Defense giant Lockheed Martin cut the ribbon Tuesday on a South Carolina manufacturing site that aims to build F-16 fighter jets for U.S. allies around the world, although so far just a handful of orders are in the pipeline.
Politicians and company executives touted the new production line as the future of the venerable Fighting Falcon, now in its 45th year of production. Lockheed Martin moved production of the F-16 to Greenville from Forth Worth, Texas, where the company will expand its program.
The Upstate site will start building its first F-16 — part of a 16-jet order from the Royal Bahraini Air Force — by the end of this year.
"I'll tell you who this is not a happy day for — all the bad guys in the world, because these jets are coming your way," said U.S. Sen. Lindsey Graham, R-S.C.
"The jets that you're building here in Greenville will go into the hands of our allies that will make America safer," Graham said, "and that’s a great way to make a living."
Slovakia has signed a letter of agreement for 14 of the aircraft and the U.S. State Department recently approved the sale of 25 F-16s to Morocco. Bulgaria also is interested in purchasing fighters.
"We see a bright future as we continue to look at global security and the growth of the F-16 around the world," said Michelle Evans, executive vice president of aeronautics for Lockheed Martin.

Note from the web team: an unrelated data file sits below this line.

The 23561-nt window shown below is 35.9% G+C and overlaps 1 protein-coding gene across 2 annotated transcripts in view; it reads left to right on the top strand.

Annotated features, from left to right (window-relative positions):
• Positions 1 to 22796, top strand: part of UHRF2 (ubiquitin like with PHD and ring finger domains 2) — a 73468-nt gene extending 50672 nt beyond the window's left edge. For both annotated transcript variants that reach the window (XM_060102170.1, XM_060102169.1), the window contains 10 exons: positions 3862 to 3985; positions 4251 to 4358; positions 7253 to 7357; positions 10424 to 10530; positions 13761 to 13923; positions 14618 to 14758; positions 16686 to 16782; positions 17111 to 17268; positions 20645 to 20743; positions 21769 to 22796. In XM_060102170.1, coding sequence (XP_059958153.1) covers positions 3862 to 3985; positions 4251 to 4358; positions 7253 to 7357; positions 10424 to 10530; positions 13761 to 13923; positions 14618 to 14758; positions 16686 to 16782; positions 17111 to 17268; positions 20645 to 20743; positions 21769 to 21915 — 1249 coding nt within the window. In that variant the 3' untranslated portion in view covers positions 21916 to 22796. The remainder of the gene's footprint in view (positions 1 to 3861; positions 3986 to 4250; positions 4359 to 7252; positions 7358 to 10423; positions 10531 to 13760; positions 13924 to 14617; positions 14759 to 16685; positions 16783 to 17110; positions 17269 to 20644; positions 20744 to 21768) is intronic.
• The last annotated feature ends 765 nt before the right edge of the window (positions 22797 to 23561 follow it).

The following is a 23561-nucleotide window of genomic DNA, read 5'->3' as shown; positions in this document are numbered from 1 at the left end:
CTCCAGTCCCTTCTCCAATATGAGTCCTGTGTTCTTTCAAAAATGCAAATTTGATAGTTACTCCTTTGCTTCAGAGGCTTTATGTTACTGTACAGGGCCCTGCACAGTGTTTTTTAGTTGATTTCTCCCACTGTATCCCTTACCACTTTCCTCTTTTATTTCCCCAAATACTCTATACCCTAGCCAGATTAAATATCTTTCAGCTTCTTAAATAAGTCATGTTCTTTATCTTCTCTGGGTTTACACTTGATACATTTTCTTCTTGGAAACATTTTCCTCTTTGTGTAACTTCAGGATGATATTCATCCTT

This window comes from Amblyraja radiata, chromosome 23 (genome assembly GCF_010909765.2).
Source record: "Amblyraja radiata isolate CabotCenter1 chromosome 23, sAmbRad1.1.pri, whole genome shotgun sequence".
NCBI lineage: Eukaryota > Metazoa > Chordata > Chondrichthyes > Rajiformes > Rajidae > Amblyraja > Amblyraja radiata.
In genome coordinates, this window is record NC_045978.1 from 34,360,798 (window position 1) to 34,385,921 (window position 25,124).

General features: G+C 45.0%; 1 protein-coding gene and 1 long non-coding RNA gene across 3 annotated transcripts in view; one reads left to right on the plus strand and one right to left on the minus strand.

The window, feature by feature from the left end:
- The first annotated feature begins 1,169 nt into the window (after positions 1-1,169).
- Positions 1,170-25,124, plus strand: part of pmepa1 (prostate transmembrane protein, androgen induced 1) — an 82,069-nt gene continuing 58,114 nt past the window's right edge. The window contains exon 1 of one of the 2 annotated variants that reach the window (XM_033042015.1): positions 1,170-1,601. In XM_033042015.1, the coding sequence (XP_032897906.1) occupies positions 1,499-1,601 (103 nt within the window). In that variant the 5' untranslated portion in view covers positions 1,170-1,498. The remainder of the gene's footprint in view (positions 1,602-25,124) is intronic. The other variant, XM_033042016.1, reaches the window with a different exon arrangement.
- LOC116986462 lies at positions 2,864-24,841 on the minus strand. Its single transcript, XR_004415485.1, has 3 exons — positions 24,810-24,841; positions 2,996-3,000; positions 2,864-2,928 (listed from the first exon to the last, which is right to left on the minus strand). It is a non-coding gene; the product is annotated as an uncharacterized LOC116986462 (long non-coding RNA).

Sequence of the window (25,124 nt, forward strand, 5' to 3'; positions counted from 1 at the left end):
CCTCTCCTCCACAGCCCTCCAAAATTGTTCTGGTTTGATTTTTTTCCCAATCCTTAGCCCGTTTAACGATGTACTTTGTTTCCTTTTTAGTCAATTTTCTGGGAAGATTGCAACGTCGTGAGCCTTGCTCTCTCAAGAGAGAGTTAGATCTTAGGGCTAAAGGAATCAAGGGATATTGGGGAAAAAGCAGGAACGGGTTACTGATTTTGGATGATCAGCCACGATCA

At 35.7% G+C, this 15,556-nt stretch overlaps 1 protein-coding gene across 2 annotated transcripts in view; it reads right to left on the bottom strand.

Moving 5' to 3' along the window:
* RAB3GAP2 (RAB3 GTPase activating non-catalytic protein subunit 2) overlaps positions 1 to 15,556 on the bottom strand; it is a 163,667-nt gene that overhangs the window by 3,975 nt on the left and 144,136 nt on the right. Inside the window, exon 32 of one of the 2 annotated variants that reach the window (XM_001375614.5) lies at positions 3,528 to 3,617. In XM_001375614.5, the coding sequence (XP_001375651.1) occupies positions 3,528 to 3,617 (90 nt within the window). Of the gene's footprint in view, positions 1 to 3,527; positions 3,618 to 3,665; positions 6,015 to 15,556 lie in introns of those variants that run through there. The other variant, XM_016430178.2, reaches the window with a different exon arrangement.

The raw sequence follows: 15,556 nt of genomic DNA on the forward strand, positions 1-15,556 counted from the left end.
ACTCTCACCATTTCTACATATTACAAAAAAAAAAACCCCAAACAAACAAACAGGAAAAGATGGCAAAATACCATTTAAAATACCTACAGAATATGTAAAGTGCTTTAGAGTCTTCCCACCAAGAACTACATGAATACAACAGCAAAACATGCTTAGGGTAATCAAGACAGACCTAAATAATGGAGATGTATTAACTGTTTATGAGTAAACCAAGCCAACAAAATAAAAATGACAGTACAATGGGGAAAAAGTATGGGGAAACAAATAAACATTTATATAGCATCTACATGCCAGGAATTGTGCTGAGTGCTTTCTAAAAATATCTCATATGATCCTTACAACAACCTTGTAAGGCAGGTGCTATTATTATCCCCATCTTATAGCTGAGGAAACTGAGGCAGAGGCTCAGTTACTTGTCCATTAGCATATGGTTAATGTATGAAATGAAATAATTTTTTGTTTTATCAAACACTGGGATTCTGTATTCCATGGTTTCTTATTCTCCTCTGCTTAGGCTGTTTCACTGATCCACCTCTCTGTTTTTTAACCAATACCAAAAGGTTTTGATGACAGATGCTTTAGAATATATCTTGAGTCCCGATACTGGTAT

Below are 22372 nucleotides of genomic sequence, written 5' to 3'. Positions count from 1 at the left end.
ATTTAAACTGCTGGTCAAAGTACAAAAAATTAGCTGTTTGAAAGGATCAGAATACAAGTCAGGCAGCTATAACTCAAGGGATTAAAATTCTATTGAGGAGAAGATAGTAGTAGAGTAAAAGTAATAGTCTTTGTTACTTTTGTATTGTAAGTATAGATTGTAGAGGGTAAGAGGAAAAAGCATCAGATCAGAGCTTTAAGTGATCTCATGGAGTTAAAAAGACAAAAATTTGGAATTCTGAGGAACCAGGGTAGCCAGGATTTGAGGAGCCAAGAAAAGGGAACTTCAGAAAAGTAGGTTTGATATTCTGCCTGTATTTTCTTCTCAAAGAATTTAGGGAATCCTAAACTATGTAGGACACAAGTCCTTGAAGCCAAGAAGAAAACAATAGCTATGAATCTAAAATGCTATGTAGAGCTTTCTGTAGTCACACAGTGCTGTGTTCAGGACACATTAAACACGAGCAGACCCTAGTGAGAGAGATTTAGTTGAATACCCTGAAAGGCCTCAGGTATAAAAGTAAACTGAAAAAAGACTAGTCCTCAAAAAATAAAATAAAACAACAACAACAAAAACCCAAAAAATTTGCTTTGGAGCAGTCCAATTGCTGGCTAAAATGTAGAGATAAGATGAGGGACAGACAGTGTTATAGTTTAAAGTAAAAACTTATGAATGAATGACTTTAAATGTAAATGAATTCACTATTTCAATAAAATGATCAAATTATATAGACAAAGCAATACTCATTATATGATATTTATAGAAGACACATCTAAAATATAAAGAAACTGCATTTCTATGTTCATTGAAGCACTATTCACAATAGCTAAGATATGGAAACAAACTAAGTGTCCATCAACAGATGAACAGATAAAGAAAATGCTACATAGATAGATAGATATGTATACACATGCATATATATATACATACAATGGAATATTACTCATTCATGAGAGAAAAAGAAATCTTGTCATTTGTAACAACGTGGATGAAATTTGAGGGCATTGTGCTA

The Greenville operations are expected to create more than 400 jobs while supporting thousands more at hundreds of U.S. suppliers in 41 states, including South Carolina.
The Greenville site had been in the running for a $9.2 billion contract to build trainer jets for the U.S. Air Force, but that job was awarded last year to Boeing Co.
Lockheed Martin then turned its focus to finding new clients for a planet that Mike Fox, the Greenville site's general manager, calls "one of the most iconic fighter jets ever."
Lockheed Martin has built 4,588 of the jets for 28 air forces worldwide, including the United States. The company estimates about 3,000 of those F-16s are still flying.
The Block 70 F-16s that will be built in Greenville is a next-generation fighter jet that features advanced radar, a state-of-the-art electronic warfare system and automatic ground collision avoidance. The aircraft's upgraded airframe extends the service life by 50 percent to 12,000 hours.